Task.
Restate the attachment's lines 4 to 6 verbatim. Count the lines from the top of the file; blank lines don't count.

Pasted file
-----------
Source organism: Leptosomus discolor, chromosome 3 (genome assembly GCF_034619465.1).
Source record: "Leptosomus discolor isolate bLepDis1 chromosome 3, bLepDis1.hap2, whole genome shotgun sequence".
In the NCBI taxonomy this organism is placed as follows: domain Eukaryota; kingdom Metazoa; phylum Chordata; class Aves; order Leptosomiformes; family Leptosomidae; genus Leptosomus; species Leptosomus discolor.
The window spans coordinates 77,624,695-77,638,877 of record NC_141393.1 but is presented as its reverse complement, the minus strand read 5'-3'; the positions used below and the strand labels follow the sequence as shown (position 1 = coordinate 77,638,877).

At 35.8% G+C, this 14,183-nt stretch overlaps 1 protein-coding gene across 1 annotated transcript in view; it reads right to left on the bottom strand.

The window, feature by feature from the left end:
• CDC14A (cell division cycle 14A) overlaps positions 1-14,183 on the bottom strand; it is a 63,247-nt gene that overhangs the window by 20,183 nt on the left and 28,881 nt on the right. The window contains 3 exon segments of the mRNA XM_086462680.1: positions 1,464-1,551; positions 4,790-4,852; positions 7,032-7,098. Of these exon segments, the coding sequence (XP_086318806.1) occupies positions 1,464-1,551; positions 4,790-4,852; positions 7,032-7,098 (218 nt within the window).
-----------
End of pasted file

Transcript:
The window spans coordinates 77,624,695-77,638,877 of record NC_141393.1 but is presented as its reverse complement, the minus strand read 5'-3'; the positions used below and the strand labels follow the sequence as shown (position 1 = coordinate 77,638,877).

At 35.8% G+C, this 14,183-nt stretch overlaps 1 protein-coding gene across 1 annotated transcript in view; it reads right to left on the bottom strand.

The window, feature by feature from the left end: